May 12, 2005
The action is likely to be short-lived. House Republican leaders are already vowing to remove the provision when the transportation debate resumes later Thursday.
St. Paul, Minn. — The gas tax increase passed on a bare 68-66 majority, with seven Republicans joining 61 Democrats, but it was enough for supporters to declare a new shift in the political landscape.
Rep. Ron Erhardt, R-Edina, offered the gas tax amendment. He says the bipartisan consensus, cobbled together from the rank-and-file, could be extended to other areas of state government despite large differences between legislative leaders in the House and Senate.
"It would be a new dawn for Minnesota if that happens, because right now they're a little bit iffy on the edges," Erhardt said. "And we're trying to get something in the center that moves Minnesota ahead."
Erhardt's amendment would boost the gas tax from the current 20 cents per gallon to 30 cents by 2008. The tax hasn't seen an increase since 1988.
The package would also raise motor vehicle registration fees, direct a portion of the metropolitan sales tax to transit funding, and allow counties to impose their own $20 levy on cars registered in their borders. Over the next 10 years, the package would pump $7.8 billion into transportation projects, just under one-fourth of that for public transit.
But it may not last past noon Thursday. The amendment was added to the House transportation funding bill, but a final vote on the legislation was delayed until the House reconvenes.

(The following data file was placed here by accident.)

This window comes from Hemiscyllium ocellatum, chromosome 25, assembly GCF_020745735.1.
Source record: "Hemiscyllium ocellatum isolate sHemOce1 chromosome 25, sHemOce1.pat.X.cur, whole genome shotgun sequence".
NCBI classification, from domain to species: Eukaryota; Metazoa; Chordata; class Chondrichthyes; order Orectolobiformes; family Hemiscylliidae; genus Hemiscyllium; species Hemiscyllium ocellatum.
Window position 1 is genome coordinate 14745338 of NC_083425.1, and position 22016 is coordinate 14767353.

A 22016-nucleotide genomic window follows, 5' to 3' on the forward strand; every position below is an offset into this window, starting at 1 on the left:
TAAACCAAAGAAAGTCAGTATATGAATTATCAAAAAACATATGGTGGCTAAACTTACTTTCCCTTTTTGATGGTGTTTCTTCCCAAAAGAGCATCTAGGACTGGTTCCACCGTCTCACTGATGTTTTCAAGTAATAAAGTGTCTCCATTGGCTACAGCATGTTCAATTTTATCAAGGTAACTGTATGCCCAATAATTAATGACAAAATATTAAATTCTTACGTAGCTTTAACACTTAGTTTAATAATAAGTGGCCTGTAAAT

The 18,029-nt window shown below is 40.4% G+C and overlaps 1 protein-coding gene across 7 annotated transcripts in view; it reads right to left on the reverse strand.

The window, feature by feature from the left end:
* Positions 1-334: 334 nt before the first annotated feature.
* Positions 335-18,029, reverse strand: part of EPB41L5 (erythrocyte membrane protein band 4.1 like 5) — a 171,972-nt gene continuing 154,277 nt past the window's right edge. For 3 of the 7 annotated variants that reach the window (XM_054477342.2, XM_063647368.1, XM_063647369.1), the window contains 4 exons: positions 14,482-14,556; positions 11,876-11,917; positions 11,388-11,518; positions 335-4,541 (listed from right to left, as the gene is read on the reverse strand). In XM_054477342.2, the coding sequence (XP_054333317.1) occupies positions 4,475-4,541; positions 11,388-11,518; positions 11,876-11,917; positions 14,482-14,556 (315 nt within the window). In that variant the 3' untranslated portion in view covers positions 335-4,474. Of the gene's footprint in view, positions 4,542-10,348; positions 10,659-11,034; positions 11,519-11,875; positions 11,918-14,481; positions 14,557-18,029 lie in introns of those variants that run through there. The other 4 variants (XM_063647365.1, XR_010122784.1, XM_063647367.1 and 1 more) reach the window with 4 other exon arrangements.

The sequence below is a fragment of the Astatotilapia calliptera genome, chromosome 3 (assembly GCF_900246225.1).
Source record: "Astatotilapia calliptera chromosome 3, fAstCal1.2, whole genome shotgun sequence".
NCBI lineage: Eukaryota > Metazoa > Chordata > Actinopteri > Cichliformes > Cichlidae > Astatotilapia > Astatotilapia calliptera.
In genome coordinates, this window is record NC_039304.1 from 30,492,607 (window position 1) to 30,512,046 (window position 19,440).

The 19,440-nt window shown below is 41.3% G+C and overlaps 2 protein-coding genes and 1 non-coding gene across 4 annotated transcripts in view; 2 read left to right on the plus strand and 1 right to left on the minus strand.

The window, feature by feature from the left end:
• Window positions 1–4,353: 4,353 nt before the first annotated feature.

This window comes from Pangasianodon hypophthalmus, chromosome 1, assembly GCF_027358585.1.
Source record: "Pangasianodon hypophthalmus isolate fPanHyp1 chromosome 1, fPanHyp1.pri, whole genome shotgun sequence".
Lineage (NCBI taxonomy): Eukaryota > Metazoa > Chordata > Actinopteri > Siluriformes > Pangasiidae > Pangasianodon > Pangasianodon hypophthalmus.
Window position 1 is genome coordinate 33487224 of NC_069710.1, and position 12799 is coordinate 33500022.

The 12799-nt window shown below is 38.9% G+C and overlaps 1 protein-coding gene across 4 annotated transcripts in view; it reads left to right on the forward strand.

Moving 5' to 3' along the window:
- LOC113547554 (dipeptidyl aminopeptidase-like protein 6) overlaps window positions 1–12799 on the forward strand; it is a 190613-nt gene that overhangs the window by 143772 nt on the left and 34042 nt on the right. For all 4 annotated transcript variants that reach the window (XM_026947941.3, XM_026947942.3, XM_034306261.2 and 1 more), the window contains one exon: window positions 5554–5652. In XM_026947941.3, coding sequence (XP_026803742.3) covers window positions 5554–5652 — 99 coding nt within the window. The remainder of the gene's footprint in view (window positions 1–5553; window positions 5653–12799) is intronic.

House Speaker Steve Sviggum, R-Kenyon, says he expects some members who voted "yes" to reconsider and help strip the amendment from the bill when the body reconvenes.
"It's on the bill for a few hours. And when members see the total consequence of the heaviness towards transit, the consequence of a 10-cent gas tax increase, you know, when gas (prices) ... are at the pump, two dollars a gallon - I think that there will be a renewed look at it," Sviggum said.
Sviggum himself favors a gas tax increase -- but he points out that Gov. Pawlenty has clearly voiced his opposition to one. Sviggum says there's no point in passing legislation that, in the end, won't make it past Pawlenty's desk.
"The governor's going to veto this bill," Sviggum said. "He would veto this bill. And it doesn't make any sense to me to do something that's confrontational, go in the face of the governor, who's said he'll veto a bill such as this, and not move ahead with transportation. That makes no sense."
Pawlenty has proposed borrowing to pay for highway projects and redirecting money used for general state purposes to road and transit improvements. Many lawmakers consider that inadequate, including a sizeable block of Republicans.
In the DFL-controlled Senate, increases in the gas tax and car tab fees are also advancing, backed by a substantial number of GOP votes.
House Minority Leader Matt Entenza, DFL-St. Paul, says the Senate's course and the bipartisan gas tax vote in the House should be enough to convince Pawlenty to reconsider his position.
"It's very sad that they seem beholden to the old way of doing things as opposed to our bipartisan effort, but they seem intent on doing that," Entenza said.
If the tax hike makes it past the House, past the Senate and lands on the governor's desk, the House vote was too slim to override an expected veto.
But even before the gas tax was debated, a separate amendment to increase just the tab fees was also successful. The vote on that earlier measure was 96-38 in favor -- lopsided and, barring major defections, veto-proof.